My experience as the Education Officer on Expedition 329, “South Pacific Gyre Subseafloor Life,” gave me a new and exciting insight into how oceanographic research is done. This has inspired me to present workshops to other educators about the work of the JOIDES Resolution. It gives me great pleasure to be able to liven up workshop presentations with first hand experiences about the expedition. There is nothing like helping out in the labs. Teachers always have lots of questions that I would not be able to answer without the experience of sailing aboard the JR. They are always interested about the food, the stateroom, and what the scientists do during their time off. The food was great and there was quite a variety, the stateroom was small but comfortable, and during leisure time, there is soaking up sun, watching movies and lively conversations.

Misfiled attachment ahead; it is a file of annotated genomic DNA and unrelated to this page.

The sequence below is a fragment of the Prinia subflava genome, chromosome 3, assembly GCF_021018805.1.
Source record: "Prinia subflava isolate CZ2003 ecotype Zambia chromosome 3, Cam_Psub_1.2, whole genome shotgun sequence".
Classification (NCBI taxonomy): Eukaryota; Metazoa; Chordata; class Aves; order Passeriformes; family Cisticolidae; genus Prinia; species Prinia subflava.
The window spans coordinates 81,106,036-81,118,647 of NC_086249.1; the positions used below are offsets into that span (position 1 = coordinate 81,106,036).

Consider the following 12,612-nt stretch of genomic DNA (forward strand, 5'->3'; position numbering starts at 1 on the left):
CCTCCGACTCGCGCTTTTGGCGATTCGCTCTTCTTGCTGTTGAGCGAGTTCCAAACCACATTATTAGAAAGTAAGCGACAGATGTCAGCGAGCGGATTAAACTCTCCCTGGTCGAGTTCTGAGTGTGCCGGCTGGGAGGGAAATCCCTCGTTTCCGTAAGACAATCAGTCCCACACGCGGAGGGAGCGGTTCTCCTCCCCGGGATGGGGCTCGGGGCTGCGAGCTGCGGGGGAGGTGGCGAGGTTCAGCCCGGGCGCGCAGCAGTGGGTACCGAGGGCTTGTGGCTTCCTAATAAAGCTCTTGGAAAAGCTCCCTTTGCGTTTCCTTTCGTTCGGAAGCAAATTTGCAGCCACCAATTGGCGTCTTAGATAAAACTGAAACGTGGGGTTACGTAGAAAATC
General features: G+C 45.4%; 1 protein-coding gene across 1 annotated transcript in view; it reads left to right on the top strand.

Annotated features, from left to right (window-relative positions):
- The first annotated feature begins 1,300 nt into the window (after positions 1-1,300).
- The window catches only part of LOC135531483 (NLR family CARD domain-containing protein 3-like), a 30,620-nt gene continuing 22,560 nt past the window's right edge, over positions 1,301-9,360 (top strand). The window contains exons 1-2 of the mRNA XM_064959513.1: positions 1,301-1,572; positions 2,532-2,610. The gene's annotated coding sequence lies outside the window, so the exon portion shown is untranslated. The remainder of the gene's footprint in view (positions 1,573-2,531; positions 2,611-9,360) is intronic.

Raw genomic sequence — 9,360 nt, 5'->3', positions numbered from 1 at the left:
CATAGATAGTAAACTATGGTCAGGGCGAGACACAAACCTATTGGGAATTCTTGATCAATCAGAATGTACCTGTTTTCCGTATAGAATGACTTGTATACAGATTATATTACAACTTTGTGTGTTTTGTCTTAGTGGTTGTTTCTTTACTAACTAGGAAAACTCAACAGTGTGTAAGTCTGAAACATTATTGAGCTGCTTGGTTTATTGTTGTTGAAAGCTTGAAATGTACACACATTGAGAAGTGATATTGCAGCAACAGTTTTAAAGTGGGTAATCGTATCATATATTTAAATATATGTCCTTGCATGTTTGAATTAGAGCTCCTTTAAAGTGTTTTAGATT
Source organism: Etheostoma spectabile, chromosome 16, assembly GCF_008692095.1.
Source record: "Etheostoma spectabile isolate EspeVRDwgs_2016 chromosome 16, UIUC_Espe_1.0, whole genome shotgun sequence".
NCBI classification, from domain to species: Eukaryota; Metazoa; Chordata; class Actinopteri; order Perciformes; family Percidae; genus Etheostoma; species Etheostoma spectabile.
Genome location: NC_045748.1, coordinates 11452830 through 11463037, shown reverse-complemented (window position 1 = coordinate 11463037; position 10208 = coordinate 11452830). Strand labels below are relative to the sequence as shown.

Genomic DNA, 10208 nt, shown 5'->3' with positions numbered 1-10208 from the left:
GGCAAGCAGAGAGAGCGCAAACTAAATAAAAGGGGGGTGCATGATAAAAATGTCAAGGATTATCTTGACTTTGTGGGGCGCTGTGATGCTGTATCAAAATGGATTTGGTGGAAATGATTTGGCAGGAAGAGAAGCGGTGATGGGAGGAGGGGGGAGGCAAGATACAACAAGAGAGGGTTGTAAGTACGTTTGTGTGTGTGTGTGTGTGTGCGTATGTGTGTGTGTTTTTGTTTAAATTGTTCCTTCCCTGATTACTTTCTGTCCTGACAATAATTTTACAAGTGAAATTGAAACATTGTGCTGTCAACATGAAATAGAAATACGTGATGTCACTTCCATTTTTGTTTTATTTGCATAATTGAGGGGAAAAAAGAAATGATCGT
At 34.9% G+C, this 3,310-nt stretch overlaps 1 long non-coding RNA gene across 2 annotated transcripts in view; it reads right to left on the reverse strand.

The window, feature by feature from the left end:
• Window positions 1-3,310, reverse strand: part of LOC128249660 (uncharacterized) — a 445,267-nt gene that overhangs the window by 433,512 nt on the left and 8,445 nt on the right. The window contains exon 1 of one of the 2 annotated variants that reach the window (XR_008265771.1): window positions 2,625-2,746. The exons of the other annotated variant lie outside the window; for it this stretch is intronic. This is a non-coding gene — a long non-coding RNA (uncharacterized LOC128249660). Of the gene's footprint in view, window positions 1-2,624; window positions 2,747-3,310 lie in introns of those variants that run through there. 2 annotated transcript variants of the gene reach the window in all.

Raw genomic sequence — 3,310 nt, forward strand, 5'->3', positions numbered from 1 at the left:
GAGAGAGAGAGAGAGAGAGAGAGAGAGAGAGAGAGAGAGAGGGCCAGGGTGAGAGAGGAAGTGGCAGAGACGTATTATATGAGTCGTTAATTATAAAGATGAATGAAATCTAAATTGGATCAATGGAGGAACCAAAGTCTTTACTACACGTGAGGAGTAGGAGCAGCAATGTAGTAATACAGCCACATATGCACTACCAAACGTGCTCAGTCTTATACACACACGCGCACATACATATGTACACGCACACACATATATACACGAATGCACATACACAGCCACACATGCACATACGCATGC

The focal point of my workshops is the classroom activities that are available on the Deep Earth Academy web site. Since climate change is such a big topic, I like the activity “Secrets of the Sediments.” With this activity, your students will analyze isotope data from actual cores and experience how they can be used to learn about past climate conditions. Students will also discover that there are limitations as to how far back in time we can look and that proxies often must be used. My classroom experience has shown me that students like to use real data when it is presented in a usable form, such as is the case with this acitivity.
Getting some sun
Conversations at sea
Home Sweet Home – Stateroom
Playing the guitar